Tennessee will retire Chris Lofton’s basketball jersey on January 14


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Tennessee’s Legendary All-American and SEC Basketball Program will honor an all-time 3-point king Chris Lofton By retiring his No. 5 shirt at the end of the first half of the team’s game of the season at home against Kentucky on Saturday, January 14.

Lofton became the fifth Utah men’s basketball player to be honored permanently at the Thompson-Boling Arena. join Bernard KingAnd the Ernie GrunfeldAnd the Alan Houston And the Del Ellis.

“As a recovering basketball player/coach, and having worked in college athletics since the early 2000s, I am well aware of what an outstanding player Chris Lofton has been like during his time here,” University of Tennessee Vice President/Athletics Director powers Danny White He said. “Now that I have learned more about the amazing work ethic, the adversities he has overcome and the incredible personality he has displayed – and continuous To showcase it—I can’t wait to try out Thompson-Boling when we unveil his flag in the rafters. “

A native of Missville, Kentucky, the Lofton suited volunteer from 2004 to 2008 and left Knoxville as one of the most decorated players in the program’s history.

Lofton earned AP All-America honors during his sophomore, junior and senior seasons at Tennessee and was named SEC’s 2007 MVP. He scored 2,131 career points during his four seasons as a volume — a mark that still ranks fourth in the show’s history.

“It’s great what Chris left here in Tennessee,” Vols head coach Rick Barnes He said. “Since I’ve been here, I can’t count the number of fans who have told me Chris Lofton’s stories. And I know very well what kind of shooter he was in the game’s biggest moments. He deserves it so much. A prestigious acknowledgment.”

One of the most prolific 3-point shooters in NCAA history, Lofton left his name etched in the record books for his prowess behind the bow. He hit over 100 three times per season during each of his last three collegiate campaigns and finished his college career as an all-time three-point king in Tennessee and the SEC with 431 points—a record that has yet to fall. His 431 career also ranked third in NCAA Division I history at the time he left Tennessee.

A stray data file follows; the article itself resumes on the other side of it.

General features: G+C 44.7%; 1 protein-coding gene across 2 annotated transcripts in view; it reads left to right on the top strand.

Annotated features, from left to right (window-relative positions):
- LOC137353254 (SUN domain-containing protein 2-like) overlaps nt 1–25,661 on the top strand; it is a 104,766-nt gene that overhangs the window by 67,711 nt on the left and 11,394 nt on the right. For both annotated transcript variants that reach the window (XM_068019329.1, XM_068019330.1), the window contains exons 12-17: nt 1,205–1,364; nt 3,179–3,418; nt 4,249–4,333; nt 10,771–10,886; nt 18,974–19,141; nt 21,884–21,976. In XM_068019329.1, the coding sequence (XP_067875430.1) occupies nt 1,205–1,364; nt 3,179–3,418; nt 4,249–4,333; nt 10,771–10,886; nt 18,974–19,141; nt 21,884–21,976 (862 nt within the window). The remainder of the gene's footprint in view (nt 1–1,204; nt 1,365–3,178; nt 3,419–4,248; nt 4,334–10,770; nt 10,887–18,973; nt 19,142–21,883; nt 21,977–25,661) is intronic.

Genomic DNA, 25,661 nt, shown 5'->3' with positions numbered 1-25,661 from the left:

His career ratio of 0.422 – 3 points (431 of 1,021) is the second-best ever by volume, and he also holds the program record for three throws made in game (9) and the highest two-season total for 3 points (118 in 2007-08 and 114 in 2005-2006).

However, the toughest battle for Lofton came in Tennessee turning off court. Diagnosed with cancer at the end of his junior season, he battled quietly through radiation treatments that led to the 2007-08 campaign. Lofton’s bout didn’t become cancerous general knowledge Until more than a month from the end of the graduation season.

Despite undergoing cancer treatments between his early and senior years, Lofton composed a major campaign that earned him a spot on the 2008 Wooden All-America team. During his final season at Rocky Top—which saw Tennessee climb to number one in the AP Top-25 Poll for the first time in the Program history and record winnings in 31 games Lofton started all 36 competitions while leading the team in scoring (15.5 ppg) and 3-point shooting (.384).

Lofton’s junior season saw him earn the 2007 SEC Player of the Year award, winning the SEC scoring title with 20.8 best points per game. In addition to being honored at the SEC, Lofton was the agreed second team at the All-American in 2007 and made the national ballot for the Wood and Naismith Cup.

Lofton made his first appearance on the national college basketball scene as a sophomore in 2005-06—leading the Foles to the No. 2 NCAA Championship by posting the team’s best scoring totals (17.2 points per inch), 3 percentage points (.437), 3-point hits (114), field goal shooting (174), steals per game (2.0 spg) and minutes (31.9 mpg).

As a freshman, he averaged 13.2 points and shot .465 from behind the arc—the second best 3-point percentage per season in the program’s history. His 93 three-pointers also ranked him second on the Tennessee State singles roster, and they were the most ever by an SEC freshman—breaking Chris Jackson’s LSU student record of 84 in 1988-89.

After his stint in Tennessee, Lofton set off a 10-year professional career in Spain, Russia, Turkey, France, Lithuania and South Korea.

He was named the Tennessee Basketball All-Century Team in 2009, completed his UT degree in 2010, and was inducted into the Kentucky High School Basketball Hall of Fame in 2014.


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